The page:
Saddled With Debt, Med Students Opt for Lucrative Specialties

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Only 2 percent of graduating medical students say they plan to work in primary care internal medicine, raising worries about a looming shortage of the first-stop doctors who used to be the backbone of the American medical system.

The results of a new survey being published Wednesday suggest more medical students, many of them saddled with debt, are opting for more lucrative specialties.

Just 2 percent of nearly 1,200 fourth-year students surveyed planned to work in primary care internal medicine, according to results published in the Journal of the American Medical Association. In a similar survey in 1990, the figure was 9 percent.

Paperwork, the demands of the chronically sick and the need to bring work home are among the factors pushing young doctors away from careers in primary care, the survey found.

"I didn't want to fight the insurance companies," said Dr. Jason Shipman, 36, a radiology resident at Vanderbilt University Medical Center in Nashville, Tenn., who is carrying $150,000 in student debt.

Primary care doctors he met as a student had to "speed to see enough patients to make a reasonable living," Shipman said.

Dr. Karen Hauer of the University of California, San Francisco, the study's lead author, said it's hard work taking care of the chronically ill, the elderly and people with complex diseases — "especially when you're doing it with time pressures and inadequate resources."

The salary gap may be another reason. More pay in a particular specialty tends to mean more U.S. medical school graduates fill residencies in those fields at teaching hospitals, Dr. Mark Ebell of the University of Georgia found in a separate study.

Family medicine had the lowest average salary last year, $186,000, and the lowest share of residency slots filled by U.S. students, 42 percent. Orthopedic surgery paid $436,000, and 94 percent of residency slots were filled by U.S students.

Meanwhile, medical school is getting more expensive. The average graduate last year had $140,000 in student debt, up nearly 8 percent from the previous year, according to the Association of American Medical Colleges.

Another likely factor: Medicare's fee schedule pays less for office visits than for simple procedures, according to the American College of Physicians, which reported in 2006 that the nation's primary care system is "at grave risk of collapse."

Lower salaries in primary care did not deter Dr. Alexis Dunne of Chicago, who is 31 and carrying $250,000 in student debt.

Last year, a parade of specialists couldn't solve the mystery of her mother's weight loss, fevers and severe anemia. Finally, an internist diagnosed a rare kidney infection. The kidney was removed, and Dunne's mother has felt fine since.

Watching her mother go through the health crisis affirmed her decision to go into primary care. She also enjoys being "the point person" for her patients.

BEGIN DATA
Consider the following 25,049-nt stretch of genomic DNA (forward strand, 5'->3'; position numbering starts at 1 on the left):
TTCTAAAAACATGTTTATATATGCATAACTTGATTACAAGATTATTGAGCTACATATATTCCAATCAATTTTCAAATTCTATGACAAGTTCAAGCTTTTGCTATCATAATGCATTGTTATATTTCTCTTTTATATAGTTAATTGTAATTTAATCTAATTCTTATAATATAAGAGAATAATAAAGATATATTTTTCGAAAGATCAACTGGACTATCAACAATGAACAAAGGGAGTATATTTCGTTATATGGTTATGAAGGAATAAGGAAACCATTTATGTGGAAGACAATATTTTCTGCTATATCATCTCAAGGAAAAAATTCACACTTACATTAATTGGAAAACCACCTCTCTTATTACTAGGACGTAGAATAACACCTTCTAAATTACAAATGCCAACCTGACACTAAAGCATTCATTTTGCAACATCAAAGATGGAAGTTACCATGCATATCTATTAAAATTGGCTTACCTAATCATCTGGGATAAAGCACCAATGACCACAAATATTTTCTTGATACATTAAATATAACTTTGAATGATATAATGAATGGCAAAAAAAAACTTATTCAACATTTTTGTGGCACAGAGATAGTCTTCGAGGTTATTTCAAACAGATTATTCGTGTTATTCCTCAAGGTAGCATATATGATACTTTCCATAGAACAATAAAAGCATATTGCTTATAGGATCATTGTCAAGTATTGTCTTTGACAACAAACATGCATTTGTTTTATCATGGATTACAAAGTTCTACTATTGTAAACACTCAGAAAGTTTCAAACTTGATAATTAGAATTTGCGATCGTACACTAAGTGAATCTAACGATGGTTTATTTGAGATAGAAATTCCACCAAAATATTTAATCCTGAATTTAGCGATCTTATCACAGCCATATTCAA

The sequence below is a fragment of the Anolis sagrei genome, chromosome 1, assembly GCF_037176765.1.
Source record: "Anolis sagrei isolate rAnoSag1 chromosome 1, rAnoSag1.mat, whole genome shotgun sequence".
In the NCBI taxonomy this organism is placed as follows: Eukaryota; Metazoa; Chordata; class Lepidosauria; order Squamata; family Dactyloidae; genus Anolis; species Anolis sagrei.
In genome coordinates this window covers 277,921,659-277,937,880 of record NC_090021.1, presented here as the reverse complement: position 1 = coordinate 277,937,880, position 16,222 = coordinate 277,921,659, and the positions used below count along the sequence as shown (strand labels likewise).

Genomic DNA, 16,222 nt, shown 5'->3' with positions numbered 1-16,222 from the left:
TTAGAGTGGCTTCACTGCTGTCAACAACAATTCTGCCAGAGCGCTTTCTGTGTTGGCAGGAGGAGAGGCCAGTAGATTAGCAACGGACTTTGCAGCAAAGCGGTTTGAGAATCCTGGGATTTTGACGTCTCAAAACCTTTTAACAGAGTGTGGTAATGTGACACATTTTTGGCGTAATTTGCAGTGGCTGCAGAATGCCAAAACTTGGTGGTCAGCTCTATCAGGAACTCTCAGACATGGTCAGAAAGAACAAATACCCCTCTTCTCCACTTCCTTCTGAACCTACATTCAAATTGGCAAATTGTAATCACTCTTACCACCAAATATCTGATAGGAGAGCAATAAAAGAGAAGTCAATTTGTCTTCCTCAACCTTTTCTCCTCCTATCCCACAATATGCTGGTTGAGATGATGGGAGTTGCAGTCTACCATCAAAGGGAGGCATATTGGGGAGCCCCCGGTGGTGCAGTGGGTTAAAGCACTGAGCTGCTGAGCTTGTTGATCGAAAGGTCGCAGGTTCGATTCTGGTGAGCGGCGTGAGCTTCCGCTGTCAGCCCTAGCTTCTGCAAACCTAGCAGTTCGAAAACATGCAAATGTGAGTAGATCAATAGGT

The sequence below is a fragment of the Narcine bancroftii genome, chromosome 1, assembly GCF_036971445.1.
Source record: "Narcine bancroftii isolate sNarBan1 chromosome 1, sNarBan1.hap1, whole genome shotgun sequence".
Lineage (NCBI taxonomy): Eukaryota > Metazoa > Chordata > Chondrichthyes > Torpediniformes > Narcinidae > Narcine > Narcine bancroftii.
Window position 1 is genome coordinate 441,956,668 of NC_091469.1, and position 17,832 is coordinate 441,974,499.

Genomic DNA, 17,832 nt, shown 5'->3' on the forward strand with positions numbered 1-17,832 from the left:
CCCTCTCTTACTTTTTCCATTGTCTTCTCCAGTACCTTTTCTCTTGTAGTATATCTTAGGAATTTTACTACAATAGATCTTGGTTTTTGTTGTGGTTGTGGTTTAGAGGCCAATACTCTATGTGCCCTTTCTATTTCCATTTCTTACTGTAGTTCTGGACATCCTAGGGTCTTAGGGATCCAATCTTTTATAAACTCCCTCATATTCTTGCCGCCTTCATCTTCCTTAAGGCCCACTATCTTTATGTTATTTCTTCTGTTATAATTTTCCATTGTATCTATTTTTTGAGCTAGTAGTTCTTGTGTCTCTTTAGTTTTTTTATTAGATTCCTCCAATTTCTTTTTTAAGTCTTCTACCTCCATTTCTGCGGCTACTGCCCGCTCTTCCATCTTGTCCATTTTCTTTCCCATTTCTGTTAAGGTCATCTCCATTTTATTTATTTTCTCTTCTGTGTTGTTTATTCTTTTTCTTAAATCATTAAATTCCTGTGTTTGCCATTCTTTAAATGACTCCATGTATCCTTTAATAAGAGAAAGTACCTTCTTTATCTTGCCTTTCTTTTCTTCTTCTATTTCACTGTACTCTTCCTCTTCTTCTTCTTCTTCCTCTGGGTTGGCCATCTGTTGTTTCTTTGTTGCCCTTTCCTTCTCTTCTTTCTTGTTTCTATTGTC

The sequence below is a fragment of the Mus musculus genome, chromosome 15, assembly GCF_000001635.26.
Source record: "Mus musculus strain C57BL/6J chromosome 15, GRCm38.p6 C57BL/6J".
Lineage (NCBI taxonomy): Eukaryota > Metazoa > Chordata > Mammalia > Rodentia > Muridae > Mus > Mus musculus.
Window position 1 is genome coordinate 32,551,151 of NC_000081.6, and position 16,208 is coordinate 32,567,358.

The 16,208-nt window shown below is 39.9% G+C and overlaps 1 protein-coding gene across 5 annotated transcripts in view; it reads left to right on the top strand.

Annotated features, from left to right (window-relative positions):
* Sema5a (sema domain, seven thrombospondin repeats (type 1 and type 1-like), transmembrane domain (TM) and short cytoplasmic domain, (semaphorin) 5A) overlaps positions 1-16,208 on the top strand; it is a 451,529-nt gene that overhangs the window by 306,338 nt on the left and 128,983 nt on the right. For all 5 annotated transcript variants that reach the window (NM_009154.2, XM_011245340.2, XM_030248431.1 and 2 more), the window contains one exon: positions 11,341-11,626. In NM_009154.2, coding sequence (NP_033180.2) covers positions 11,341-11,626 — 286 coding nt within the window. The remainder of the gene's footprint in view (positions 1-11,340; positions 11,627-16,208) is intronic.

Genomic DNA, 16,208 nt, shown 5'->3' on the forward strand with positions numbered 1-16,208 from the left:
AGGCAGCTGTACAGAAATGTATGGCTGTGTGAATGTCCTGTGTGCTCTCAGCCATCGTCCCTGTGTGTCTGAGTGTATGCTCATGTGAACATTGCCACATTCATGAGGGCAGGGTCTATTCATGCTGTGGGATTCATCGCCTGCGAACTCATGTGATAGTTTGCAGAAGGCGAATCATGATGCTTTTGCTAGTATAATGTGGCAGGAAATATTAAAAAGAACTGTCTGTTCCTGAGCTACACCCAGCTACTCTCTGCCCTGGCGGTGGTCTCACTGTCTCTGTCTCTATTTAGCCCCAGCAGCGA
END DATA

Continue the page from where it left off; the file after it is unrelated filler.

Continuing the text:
"You become so close to them you're almost like a family friend," said Dunne, who completed her residency at Chicago's Northwestern Memorial Hospital in July.

She also found inspiration from the doctors she met during training: "They were the ones who would sit at a patient's bedside and spend more time with them rather than running off to surgery."

A separate study in JAMA suggests graduates from international medical schools are filling the primary care gap.

About 2,600 fewer U.S. doctors were training in primary care specialties — including pediatrics, family medicine and internal medicine — in 2007 compared with 2002. In the same span, the number of foreign graduates pursuing those careers rose by nearly 3,300.

"Primary care is holding steady but only because of international medical school graduates," said Edward Salsberg of the Association of American Medical Colleges, a co-author of the study. "And holding steady in numbers is probably not sufficient when the population is growing and aging."

And as American students lose interest, teaching hospitals will probably become less interested in offering primary care programs, said Dr. David Goodman, associate director of the Center for Health Policy Research at Dartmouth Medical School.

In a JAMA editorial, Goodman called on Congress to create a permanent regulatory commission to encourage training for needed specialties. U.S. teaching hospitals now receive $10 billion a year from the government to train doctors "with virtually no accountability," he said.

The coordinated care provided by primary care doctors can keep costs down by preventing harmful drug interactions, unneeded medical procedures and fragmented specialty care, Goodman said.

The Web-based survey was done at 11 medical schools with demographics and training choices similar to all U.S. medical students.